Ornamental aquarium fish like the clownfish Nemo and his pal the royal blue tang Dory one day may be dining on high-quality yet inexpensive white worms grown in New England. New research from the New Hampshire Agricultural Experiment Station at the University of New Hampshire has found that live white worms are well-suited for the ornamental aquaculture industry and could be an emerging commercial industry for the region.
Elizabeth Fairchild, research associate professor of biological sciences, studies the commercial viability of white worms for aquaculture. White worms are small worms that are easily grown in terrestrial systems but can survive in both fresh and full-strength seawater. They wriggle and attract predators, and do not impair water quality when added to aquaculture systems, making them ideal live feeds for cultured aquatic species.
Fairchild’s experiment station-funded research aims to develop “modern” white worm agricultural procedures. Historically white worms were used with great success to feed farmed sturgeon fry in the former U.S.S.R., but today commercial scale production no longer exists. She said updating white worm production using 21st century techniques could lead to commercial scale production to produce food for numerous farmed aquatic species.
“White worms show great promise as a live feed for a diverse set of cultured organisms during some period of their development, including freshwater and marine fishes, as well as for some crustaceans, amphibians, reptiles, and birds. In particular, there is high interest from all sectors of the aquaculture industry to utilize new feed sources, including white worms, as more and more aquatic species are being cultivated,” Fairchild said.
UNH researchers conducted experiments to evaluate how low- or no-cost byproducts affected white worm production and nutrition, and if adding enrichments changed the fatty acid profile of the worms, making them a more nutritious feed. They evaluated if live white worms harbored diseases, which would put aquaculture facilities at risk. They distributed almost 250,000 white worms to facilities in the United States in exchange for feedback on their experiences using the worms.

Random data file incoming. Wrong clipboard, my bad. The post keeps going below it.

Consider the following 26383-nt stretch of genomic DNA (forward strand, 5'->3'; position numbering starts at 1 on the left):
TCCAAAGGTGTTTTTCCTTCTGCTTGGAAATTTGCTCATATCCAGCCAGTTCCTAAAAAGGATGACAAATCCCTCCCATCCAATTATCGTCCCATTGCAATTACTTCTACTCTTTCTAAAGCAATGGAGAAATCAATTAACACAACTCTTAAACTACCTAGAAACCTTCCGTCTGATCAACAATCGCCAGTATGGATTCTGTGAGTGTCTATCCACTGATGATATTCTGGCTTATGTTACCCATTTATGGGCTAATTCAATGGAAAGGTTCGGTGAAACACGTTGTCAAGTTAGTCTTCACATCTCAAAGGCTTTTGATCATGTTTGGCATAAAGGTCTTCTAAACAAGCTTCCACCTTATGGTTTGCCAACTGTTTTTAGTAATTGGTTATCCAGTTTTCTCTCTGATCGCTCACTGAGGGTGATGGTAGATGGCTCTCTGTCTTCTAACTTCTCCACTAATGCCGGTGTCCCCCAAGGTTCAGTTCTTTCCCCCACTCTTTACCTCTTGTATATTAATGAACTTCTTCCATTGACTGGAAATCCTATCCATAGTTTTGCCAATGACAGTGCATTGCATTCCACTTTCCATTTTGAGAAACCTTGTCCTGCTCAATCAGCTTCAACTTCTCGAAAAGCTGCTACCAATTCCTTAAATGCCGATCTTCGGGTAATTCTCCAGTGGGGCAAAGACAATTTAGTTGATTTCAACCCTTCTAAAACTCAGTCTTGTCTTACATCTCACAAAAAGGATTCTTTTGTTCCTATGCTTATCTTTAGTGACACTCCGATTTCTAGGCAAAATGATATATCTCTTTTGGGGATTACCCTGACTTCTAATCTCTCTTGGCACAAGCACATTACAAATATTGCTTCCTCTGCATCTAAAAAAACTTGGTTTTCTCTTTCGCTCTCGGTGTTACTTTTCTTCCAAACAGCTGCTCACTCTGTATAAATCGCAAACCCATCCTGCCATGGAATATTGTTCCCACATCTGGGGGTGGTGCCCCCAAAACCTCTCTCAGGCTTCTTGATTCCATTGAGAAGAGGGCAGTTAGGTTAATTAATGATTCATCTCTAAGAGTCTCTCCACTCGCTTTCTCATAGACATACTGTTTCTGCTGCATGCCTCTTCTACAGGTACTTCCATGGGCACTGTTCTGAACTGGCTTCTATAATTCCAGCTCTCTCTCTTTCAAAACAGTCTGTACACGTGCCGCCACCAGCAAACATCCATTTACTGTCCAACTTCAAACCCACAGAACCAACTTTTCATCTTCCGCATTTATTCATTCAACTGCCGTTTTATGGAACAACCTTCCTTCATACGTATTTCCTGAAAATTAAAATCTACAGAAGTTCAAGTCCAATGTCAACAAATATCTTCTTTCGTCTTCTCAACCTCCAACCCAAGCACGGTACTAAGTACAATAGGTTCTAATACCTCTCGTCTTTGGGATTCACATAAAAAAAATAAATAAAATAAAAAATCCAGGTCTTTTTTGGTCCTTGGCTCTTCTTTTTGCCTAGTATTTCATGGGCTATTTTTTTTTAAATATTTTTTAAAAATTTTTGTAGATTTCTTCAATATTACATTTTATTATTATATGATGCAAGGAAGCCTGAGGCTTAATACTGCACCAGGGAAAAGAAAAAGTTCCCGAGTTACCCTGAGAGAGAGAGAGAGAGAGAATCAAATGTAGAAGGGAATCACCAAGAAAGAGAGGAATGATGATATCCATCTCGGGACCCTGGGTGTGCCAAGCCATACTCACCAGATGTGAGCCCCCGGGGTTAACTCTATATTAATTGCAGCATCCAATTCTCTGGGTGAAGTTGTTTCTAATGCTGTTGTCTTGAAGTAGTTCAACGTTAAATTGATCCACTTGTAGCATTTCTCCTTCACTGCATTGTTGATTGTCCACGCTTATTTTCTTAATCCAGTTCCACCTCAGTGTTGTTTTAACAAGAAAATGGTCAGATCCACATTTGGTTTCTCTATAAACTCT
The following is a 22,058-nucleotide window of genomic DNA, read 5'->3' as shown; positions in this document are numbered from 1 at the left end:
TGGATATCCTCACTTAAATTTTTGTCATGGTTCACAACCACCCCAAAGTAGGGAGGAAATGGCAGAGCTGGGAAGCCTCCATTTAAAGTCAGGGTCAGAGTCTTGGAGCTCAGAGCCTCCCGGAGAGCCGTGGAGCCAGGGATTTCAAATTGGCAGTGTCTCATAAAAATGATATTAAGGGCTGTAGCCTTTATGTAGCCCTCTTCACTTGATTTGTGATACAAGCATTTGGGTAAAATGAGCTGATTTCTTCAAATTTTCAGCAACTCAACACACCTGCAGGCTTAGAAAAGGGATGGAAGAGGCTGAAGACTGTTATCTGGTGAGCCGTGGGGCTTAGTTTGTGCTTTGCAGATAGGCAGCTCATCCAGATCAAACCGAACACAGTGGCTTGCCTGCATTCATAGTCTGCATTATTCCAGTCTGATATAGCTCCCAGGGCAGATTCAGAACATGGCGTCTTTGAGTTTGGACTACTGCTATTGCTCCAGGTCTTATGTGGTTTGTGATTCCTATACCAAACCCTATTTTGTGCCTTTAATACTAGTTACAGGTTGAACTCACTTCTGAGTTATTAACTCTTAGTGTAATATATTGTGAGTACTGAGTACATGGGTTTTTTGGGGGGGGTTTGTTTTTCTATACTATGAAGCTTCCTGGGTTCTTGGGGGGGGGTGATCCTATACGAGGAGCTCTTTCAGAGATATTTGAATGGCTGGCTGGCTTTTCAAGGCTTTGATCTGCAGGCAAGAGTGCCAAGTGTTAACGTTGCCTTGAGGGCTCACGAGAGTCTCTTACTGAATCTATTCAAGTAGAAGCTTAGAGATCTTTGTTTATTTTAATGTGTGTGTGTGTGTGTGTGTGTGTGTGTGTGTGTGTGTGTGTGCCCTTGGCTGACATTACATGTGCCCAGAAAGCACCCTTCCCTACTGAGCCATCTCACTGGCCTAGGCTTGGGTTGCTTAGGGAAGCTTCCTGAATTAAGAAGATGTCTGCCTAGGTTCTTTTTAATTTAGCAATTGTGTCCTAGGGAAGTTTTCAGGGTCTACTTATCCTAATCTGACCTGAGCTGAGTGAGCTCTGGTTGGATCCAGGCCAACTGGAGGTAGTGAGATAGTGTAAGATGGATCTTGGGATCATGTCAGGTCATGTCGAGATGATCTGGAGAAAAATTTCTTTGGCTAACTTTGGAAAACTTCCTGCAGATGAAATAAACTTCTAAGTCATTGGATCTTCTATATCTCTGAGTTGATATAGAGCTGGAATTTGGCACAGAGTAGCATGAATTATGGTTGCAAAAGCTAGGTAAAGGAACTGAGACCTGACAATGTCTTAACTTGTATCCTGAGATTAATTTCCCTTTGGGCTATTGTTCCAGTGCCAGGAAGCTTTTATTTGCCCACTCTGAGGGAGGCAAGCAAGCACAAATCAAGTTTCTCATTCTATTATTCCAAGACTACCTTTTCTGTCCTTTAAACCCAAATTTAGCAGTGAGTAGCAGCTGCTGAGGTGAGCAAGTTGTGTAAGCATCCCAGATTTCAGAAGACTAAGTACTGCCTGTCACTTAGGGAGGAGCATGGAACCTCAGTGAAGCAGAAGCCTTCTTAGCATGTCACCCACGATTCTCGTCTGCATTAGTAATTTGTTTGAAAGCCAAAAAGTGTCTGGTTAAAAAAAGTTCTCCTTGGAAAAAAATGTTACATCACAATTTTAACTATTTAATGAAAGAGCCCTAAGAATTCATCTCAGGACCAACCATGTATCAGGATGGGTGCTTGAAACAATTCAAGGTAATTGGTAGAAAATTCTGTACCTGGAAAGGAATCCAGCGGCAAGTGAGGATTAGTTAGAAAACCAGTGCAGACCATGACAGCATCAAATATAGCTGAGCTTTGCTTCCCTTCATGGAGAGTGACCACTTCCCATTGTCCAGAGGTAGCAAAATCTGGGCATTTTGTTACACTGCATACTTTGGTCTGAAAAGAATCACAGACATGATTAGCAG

“Based on stakeholder input, the interest showed by most ornamental fishes the worms were offered to, we think the best potential for using white worms is as a diet for ornamental fishes,” Fairchild said.
Ornamental culture is a growing sector in the aquaculture industry, valued at close to $30 million in Florida alone in 2012, which helps supply organisms to the 700,000 private aquaria in the United States. While protocols have been established to rear many of the “typical” aquaria fishes like damsels, dottybacks, gobies, and blennies, there is a strong market demand for production of other fishes like tangs, wrasses, and butterflyfish.
“For many of these latter species, feeding regimes have yet to be worked out yet they responded very favorably to live white worms. Judging from our experiences with supplying live white worms to ornamental aquaculturists, white worms may help with expanding the opportunities to culture these trickier species,” Fairchild said.
While the majority of the ornamental aquaculture industry does not occur in New Hampshire, much less New England, there could be a service provider business opportunity for the Granite State. Fairchild said white worms likely can’t be grown cost-effectively in the South since the worms do not do well in tropical climates, and it would be expensive to air condition a large worm warehouse facility. But the worms grow quite well under New England room temperature environments.
“If we can figure out a cheap way to deliver the product – the white worms – to the clients, then this could result in a new New England industry. Maple syrup is a good analogy: maple syrup can’t be produced in the South – it’s only produced in northern areas like New England and New Hampshire – yet southerners put it on their pancakes too,” she said.
Source: University of New Hampshire